I had absolutely no notion that I would still be here at this hour--and I'm still completely wired; it's going to take a while to let my hair down, metaphorically speaking.
Scheduling was remarkably bumpy, despite the running start I took at it yesterday. Part of the turbulence was caused by the usual issues: senior faculty making requests that we had to check with Bruce about, whether we could do X or Y contractually, whether Prof. Z or Q was qualified to teach the course he or she had requested--and the usual groaning and tearing of hair over the people who can't figure out the grid, or say that their first priority is Friday off and then request classes that meet on Fridays....
We ended up working until 4:30, which is later than usual, but since I have to leave early tomorrow, and since one of us can't be there at all on Thursday, I figured we should wrestle through as much as possible--even though I realize we may end up spending an inordinate amount of time tomorrow backing up and knocking down another long chain of dominoes. We haven't even gotten to the tough part, where we have to start making two- and even three-way swaps in order to give people low on the seniority lists any kind of schedule at all; we get to start having that fun tomorrow, as we're already completely out of some sections of comp. Well, fun and frolic.
After we wrestled our way through as far as I thought our brains could hold up for today, I ended up spending at least an hour, probably more, combing through an e-mail I'd drafted to one colleague, a full professor who has already treated me to a pretty snotty complaint about a previous schedule and who made requests that we cannot grant--because of regulations in the bylaws or union rules. I wrote an initial draft, which I ran past one of the members of the scheduling committee (while the other, bless her, was in yet another committee meeting in the room next door), and he pointed out that what I'd written suggested the possibility of an outcome that was not, in fact, possible. After we wrapped up the collaborative work, I returned to the office to revise the e-mail--and the endless revisions were my attempts to cover every single possible contingency that she could use to complain about what's going on and at the same time to be absolutely clear that no matter what she does, we can't guarantee she's going to get anything remotely resembling what she wanted. (What she wanted, for the record, included two English electives--which we can't give anyway, to anyone, under any circumstances.)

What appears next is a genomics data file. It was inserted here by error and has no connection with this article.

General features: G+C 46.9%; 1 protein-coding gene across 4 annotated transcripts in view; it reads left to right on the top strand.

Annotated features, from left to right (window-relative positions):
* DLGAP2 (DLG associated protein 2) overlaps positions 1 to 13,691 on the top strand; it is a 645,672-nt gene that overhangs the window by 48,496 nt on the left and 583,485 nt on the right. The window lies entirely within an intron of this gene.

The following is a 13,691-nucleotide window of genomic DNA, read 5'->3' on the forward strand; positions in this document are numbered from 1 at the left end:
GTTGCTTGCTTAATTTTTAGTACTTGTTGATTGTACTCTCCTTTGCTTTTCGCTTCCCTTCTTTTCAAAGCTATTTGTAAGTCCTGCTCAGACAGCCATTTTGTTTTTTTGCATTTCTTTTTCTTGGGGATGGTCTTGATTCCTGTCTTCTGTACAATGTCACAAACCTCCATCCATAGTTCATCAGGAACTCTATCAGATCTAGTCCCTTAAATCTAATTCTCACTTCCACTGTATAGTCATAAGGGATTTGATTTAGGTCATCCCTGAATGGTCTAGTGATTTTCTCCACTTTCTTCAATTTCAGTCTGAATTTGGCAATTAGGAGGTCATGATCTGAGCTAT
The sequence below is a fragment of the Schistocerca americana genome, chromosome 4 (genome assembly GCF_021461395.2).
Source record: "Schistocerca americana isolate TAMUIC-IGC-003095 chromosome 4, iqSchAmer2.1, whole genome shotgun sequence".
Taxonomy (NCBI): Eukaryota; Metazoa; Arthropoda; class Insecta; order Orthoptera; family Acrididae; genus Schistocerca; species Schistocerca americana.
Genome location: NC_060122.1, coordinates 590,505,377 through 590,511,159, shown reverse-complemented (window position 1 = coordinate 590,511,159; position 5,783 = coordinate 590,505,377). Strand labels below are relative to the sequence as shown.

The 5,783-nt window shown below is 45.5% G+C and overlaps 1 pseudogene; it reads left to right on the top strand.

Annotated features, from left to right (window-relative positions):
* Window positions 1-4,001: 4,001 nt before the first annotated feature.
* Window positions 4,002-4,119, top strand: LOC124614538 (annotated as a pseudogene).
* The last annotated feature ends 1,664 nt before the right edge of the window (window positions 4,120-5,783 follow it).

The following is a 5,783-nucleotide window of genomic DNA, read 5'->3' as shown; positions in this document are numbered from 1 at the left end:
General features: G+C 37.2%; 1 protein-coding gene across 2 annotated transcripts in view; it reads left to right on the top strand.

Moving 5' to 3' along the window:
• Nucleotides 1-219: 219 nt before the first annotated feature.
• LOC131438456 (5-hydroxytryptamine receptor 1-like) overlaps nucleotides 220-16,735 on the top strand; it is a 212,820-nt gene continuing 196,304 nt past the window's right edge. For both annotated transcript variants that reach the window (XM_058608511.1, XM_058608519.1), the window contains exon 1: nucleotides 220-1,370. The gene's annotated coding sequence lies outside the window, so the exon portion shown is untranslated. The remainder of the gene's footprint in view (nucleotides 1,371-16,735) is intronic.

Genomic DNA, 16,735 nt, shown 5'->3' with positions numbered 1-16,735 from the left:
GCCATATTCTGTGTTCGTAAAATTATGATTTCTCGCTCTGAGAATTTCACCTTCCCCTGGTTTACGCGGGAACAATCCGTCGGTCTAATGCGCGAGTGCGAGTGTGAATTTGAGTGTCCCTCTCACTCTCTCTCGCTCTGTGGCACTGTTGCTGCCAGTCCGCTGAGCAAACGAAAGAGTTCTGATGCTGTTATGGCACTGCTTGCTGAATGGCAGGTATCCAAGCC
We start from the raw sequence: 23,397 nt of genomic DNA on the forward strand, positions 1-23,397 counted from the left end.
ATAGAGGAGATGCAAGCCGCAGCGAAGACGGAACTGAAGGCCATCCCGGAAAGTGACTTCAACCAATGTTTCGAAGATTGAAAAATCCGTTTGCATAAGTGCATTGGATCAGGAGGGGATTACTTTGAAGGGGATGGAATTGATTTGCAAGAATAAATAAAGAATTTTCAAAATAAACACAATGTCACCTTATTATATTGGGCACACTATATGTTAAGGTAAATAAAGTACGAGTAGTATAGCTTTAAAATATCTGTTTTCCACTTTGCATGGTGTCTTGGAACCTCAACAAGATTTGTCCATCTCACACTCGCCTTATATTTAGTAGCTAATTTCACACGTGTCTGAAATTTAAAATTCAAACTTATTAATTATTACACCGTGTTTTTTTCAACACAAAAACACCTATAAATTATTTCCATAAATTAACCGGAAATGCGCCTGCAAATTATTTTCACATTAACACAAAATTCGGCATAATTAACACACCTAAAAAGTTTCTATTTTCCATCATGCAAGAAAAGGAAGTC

It will be very interesting to see what response we get--and when. (I copied Bruce, Cathy, and the other members of scheduling on the e-mail: I've got as much ass coverage as I can possibly manufacture.)